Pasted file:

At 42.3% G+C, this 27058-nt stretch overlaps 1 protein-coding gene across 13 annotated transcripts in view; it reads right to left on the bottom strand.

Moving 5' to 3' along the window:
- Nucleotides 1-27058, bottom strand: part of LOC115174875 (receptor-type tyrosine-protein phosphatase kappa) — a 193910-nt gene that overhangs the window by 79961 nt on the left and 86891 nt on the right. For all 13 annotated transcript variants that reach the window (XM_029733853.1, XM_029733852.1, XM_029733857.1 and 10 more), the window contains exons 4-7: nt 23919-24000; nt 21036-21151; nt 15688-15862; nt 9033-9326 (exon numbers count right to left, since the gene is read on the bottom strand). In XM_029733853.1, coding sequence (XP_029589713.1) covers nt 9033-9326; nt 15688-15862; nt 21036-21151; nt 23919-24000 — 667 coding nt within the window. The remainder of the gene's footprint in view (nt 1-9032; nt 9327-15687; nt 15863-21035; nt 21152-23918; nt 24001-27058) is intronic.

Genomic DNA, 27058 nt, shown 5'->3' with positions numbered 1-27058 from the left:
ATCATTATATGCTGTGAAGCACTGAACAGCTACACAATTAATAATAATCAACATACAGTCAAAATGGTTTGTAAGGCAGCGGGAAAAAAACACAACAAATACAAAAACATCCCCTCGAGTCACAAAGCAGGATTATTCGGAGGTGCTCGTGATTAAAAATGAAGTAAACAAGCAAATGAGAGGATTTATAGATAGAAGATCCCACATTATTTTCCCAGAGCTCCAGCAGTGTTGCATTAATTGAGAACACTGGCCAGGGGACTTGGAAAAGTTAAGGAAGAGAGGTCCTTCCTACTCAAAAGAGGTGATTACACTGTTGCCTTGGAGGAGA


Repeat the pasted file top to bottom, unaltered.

At 42.3% G+C, this 27058-nt stretch overlaps 1 protein-coding gene across 13 annotated transcripts in view; it reads right to left on the bottom strand.

Moving 5' to 3' along the window:
- Nucleotides 1-27058, bottom strand: part of LOC115174875 (receptor-type tyrosine-protein phosphatase kappa) — a 193910-nt gene that overhangs the window by 79961 nt on the left and 86891 nt on the right. For all 13 annotated transcript variants that reach the window (XM_029733853.1, XM_029733852.1, XM_029733857.1 and 10 more), the window contains exons 4-7: nt 23919-24000; nt 21036-21151; nt 15688-15862; nt 9033-9326 (exon numbers count right to left, since the gene is read on the bottom strand). In XM_029733853.1, coding sequence (XP_029589713.1) covers nt 9033-9326; nt 15688-15862; nt 21036-21151; nt 23919-24000 — 667 coding nt within the window. The remainder of the gene's footprint in view (nt 1-9032; nt 9327-15687; nt 15863-21035; nt 21152-23918; nt 24001-27058) is intronic.

Genomic DNA, 27058 nt, shown 5'->3' with positions numbered 1-27058 from the left:
ATCATTATATGCTGTGAAGCACTGAACAGCTACACAATTAATAATAATCAACATACAGTCAAAATGGTTTGTAAGGCAGCGGGAAAAAAACACAACAAATACAAAAACATCCCCTCGAGTCACAAAGCAGGATTATTCGGAGGTGCTCGTGATTAAAAATGAAGTAAACAAGCAAATGAGAGGATTTATAGATAGAAGATCCCACATTATTTTCCCAGAGCTCCAGCAGTGTTGCATTAATTGAGAACACTGGCCAGGGGACTTGGAAAAGTTAAGGAAGAGAGGTCCTTCCTACTCAAAAGAGGTGATTACACTGTTGCCTTGGAGGAGA